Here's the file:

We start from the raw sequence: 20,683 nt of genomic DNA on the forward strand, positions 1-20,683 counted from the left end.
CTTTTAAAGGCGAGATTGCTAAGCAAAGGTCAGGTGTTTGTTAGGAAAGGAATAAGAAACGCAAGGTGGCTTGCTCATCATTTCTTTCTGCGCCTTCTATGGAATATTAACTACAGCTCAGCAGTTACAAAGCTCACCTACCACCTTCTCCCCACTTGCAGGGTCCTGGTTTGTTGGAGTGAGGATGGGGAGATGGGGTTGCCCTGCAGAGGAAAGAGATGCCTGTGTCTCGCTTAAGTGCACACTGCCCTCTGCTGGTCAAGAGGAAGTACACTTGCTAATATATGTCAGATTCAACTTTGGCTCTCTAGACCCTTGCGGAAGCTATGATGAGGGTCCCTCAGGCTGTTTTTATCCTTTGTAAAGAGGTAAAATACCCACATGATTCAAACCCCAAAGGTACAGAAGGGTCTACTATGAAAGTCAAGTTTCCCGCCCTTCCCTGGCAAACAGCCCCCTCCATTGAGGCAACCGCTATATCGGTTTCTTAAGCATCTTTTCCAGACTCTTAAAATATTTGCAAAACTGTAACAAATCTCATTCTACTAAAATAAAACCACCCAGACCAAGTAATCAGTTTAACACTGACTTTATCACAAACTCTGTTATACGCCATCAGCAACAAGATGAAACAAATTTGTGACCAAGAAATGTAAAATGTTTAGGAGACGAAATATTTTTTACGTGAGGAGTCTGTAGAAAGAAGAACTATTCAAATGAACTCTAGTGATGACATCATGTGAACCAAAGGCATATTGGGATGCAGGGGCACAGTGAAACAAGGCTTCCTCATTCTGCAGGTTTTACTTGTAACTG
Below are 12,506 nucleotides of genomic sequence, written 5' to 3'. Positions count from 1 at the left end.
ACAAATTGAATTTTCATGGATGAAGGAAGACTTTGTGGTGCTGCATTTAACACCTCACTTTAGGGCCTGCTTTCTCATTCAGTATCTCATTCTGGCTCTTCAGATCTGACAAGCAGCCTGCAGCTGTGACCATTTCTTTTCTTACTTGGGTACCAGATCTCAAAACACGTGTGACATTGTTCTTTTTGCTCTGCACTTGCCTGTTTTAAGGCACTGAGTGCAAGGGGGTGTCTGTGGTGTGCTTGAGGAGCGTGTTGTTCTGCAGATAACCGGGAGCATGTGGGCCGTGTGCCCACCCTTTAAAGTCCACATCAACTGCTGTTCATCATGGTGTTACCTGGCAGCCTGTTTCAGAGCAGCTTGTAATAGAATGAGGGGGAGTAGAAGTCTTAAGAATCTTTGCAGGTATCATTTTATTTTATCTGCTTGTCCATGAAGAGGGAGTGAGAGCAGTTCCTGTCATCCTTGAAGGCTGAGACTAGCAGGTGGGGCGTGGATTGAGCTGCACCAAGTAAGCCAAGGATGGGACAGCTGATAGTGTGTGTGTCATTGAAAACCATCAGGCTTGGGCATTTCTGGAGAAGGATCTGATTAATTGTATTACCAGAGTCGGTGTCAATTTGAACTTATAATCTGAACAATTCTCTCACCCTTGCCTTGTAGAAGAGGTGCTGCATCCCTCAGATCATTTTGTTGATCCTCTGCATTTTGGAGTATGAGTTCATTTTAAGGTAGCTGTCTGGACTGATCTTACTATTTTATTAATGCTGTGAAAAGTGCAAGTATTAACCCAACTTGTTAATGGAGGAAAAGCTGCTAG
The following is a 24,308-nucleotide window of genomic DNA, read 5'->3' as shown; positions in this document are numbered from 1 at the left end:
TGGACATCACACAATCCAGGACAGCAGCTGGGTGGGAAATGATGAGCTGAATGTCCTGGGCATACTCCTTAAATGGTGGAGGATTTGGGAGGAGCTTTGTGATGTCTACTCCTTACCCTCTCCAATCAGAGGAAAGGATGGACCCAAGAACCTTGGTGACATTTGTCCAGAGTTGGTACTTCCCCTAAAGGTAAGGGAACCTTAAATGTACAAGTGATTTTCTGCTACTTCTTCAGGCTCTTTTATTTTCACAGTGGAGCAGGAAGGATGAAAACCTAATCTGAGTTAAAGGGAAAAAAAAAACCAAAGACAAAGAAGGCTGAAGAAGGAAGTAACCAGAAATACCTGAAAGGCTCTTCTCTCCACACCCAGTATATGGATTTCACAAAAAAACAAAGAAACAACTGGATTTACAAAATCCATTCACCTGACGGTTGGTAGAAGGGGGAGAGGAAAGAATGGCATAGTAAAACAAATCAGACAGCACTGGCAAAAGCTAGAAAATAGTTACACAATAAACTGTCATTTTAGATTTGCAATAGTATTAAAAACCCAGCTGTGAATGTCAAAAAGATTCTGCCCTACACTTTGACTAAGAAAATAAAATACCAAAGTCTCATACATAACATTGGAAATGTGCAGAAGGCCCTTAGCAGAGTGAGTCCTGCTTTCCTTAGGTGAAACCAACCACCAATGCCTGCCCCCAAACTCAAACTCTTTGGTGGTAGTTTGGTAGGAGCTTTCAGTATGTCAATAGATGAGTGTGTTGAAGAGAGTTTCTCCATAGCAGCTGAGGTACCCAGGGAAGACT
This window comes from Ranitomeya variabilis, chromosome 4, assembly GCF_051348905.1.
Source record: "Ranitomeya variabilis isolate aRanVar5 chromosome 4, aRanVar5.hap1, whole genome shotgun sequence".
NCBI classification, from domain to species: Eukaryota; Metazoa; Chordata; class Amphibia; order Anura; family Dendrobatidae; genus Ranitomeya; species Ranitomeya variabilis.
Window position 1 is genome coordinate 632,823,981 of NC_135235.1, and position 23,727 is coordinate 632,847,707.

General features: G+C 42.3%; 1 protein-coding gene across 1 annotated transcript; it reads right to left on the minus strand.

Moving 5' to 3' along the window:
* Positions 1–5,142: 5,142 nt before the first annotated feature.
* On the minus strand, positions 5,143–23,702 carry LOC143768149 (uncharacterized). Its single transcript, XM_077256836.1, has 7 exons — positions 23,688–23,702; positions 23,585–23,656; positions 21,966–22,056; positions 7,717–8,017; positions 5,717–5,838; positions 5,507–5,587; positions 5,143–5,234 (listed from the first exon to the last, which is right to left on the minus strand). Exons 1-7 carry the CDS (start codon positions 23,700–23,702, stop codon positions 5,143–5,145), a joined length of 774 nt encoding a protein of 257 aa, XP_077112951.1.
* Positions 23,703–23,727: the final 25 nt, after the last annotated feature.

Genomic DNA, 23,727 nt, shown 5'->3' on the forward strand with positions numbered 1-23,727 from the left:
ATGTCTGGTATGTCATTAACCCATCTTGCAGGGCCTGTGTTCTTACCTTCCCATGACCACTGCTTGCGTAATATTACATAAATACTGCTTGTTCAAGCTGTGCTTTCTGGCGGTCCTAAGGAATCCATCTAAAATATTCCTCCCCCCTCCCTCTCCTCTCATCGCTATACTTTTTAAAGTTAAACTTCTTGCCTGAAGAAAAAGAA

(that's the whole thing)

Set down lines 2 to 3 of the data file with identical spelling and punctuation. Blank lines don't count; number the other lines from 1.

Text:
CTTTTAAAGGCGAGATTGCTAAGCAAAGGTCAGGTGTTTGTTAGGAAAGGAATAAGAAACGCAAGGTGGCTTGCTCATCATTTCTTTCTGCGCCTTCTATGGAATATTAACTACAGCTCAGCAGTTACAAAGCTCACCTACCACCTTCTCCCCACTTGCAGGGTCCTGGTTTGTTGGAGTGAGGATGGGGAGATGGGGTTGCCCTGCAGAGGAAAGAGATGCCTGTGTCTCGCTTAAGTGCACACTGCCCTCTGCTGGTCAAGAGGAAGTACACTTGCTAATATATGTCAGATTCAACTTTGGCTCTCTAGACCCTTGCGGAAGCTATGATGAGGGTCCCTCAGGCTGTTTTTATCCTTTGTAAAGAGGTAAAATACCCACATGATTCAAACCCCAAAGGTACAGAAGGGTCTACTATGAAAGTCAAGTTTCCCGCCCTTCCCTGGCAAACAGCCCCCTCCATTGAGGCAACCGCTATATCGGTTTCTTAAGCATCTTTTCCAGACTCTTAAAATATTTGCAAAACTGTAACAAATCTCATTCTACTAAAATAAAACCACCCAGACCAAGTAATCAGTTTAACACTGACTTTATCACAAACTCTGTTATACGCCATCAGCAACAAGATGAAACAAATTTGTGACCAAGAAATGTAAAATGTTTAGGAGACGAAATATTTTTTACGTGAGGAGTCTGTAGAAAGAAGAACTATTCAAATGAACTCTAGTGATGACATCATGTGAACCAAAGGCATATTGGGATGCAGGGGCACAGTGAAACAAGGCTTCCTCATTCTGCAGGTTTTACTTGTAACTG
Below are 12,506 nucleotides of genomic sequence, written 5' to 3'. Positions count from 1 at the left end.